Public support for climate policy is required for policy adoption, stringency and stability. This chapter explains why citizens hold different climate policy attitudes. Six types of factors are discussed. (1) Personal factors, such as socio-demographics, climate change perceptions, values and ideologies. (2) Social perceptions and identities, that is, people value climate policy differently depending on what other people think. (3) Perceptions of policy costs and benefits. (4) Policy design, such as interactions between different policies. (5) Policy communication, that is, what and how to communicate about policies. (6) Context, such as political trust, media coverage and geography. Policy-makers and civil society at all governmental levels can draw on these insights to build broader and deeper public support to realize a low-carbon transition. While efforts to generate public support, and avoid public opposition, most often need to be tailored to the specific circumstances of each policy and jurisdiction, it is reassuring to know that many systemic leverage points exist to achieve this goal.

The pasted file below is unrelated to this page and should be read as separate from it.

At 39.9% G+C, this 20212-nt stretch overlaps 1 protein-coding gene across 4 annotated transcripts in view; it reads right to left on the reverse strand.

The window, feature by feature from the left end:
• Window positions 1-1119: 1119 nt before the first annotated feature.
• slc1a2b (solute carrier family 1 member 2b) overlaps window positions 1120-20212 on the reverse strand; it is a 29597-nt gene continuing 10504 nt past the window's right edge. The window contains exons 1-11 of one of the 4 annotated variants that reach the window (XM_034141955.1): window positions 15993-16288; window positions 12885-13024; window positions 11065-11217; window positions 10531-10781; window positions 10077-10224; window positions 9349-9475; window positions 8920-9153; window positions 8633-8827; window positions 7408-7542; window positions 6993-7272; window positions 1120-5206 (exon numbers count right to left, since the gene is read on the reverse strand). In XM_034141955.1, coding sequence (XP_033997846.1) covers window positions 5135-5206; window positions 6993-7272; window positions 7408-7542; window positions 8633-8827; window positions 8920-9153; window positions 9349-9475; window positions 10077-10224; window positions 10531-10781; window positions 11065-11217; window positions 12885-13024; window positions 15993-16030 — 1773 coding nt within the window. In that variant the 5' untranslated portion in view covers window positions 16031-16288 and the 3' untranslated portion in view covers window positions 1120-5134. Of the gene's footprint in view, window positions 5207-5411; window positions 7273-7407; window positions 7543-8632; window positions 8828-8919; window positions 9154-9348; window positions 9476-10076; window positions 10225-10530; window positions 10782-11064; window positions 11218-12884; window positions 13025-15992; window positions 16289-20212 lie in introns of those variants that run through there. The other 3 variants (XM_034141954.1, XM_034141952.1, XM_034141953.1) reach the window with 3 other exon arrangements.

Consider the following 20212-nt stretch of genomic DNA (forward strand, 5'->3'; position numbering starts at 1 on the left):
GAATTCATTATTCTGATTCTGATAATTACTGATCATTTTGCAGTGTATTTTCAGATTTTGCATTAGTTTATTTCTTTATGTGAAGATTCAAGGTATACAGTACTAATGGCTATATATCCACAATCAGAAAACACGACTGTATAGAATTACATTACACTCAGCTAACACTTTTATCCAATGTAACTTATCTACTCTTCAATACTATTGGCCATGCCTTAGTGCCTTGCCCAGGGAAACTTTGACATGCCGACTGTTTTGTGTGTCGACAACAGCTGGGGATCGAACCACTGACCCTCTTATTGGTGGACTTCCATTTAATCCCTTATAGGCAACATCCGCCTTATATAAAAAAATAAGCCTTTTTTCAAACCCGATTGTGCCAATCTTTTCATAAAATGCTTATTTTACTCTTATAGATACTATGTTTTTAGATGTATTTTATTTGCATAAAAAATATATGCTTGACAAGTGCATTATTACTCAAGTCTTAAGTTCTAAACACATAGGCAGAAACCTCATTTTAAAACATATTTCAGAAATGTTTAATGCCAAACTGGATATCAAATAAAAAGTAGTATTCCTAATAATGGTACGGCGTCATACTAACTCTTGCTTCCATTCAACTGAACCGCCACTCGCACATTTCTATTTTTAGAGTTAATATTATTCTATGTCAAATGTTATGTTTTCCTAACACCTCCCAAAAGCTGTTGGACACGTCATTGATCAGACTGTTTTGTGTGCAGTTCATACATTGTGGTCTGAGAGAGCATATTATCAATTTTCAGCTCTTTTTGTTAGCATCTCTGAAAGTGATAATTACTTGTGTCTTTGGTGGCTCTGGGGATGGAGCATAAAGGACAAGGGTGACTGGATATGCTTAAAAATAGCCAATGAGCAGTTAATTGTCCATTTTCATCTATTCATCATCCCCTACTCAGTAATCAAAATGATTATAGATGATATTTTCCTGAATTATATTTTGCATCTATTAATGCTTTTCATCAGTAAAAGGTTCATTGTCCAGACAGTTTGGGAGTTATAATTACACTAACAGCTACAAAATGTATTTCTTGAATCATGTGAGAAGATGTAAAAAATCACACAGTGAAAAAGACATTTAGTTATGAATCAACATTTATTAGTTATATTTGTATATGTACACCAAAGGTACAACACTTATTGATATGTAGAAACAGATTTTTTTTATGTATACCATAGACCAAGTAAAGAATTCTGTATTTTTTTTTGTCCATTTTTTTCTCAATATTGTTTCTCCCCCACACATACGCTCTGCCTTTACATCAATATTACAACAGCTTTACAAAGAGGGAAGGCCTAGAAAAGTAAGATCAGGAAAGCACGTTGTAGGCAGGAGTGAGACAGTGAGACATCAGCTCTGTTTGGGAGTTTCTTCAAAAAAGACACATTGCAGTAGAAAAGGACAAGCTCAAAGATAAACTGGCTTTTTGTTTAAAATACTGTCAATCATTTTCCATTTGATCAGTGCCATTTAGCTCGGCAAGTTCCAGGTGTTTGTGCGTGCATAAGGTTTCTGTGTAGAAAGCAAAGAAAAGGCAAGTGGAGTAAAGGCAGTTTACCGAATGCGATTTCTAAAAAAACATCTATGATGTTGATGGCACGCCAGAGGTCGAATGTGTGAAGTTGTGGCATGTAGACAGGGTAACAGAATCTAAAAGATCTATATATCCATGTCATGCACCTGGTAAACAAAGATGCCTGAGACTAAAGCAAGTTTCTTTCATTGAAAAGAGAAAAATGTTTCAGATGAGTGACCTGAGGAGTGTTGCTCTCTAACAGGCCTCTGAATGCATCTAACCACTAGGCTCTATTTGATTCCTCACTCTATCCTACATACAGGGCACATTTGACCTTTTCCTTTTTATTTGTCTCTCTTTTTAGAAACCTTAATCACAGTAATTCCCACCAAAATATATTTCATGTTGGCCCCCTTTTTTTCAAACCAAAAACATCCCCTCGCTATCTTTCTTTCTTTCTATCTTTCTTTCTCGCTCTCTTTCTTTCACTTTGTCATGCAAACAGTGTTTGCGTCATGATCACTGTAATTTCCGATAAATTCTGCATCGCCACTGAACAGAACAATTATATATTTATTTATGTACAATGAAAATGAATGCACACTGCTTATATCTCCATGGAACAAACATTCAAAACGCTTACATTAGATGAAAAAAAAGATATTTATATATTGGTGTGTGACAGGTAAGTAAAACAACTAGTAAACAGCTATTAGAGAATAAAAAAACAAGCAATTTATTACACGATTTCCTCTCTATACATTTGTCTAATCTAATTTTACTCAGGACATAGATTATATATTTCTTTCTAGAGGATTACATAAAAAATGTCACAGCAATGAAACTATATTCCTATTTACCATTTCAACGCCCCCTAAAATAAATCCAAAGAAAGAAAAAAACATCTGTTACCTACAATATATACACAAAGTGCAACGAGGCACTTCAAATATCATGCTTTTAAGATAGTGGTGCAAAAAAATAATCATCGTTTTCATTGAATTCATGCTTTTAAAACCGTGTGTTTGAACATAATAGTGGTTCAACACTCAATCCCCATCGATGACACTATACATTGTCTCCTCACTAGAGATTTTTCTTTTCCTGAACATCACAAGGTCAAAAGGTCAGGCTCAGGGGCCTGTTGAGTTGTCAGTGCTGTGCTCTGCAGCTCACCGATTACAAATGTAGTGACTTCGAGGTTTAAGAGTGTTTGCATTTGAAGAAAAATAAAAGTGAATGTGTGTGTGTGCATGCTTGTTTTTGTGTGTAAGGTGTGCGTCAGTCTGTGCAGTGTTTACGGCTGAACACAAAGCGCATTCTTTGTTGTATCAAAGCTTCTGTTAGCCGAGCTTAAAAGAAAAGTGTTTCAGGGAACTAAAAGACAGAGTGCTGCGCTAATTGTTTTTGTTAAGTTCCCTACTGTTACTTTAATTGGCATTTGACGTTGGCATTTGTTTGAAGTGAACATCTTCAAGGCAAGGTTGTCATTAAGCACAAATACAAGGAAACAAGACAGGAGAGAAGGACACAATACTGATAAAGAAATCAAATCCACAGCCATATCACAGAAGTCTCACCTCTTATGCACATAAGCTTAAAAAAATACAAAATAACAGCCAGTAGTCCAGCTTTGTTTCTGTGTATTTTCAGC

|Title of host publication||Research Handbook on Environmental Sociology|
|Publisher||Edward Elgar Publishing|
|Number of pages||13|
|Publication status||Published - 1 Jan 2021|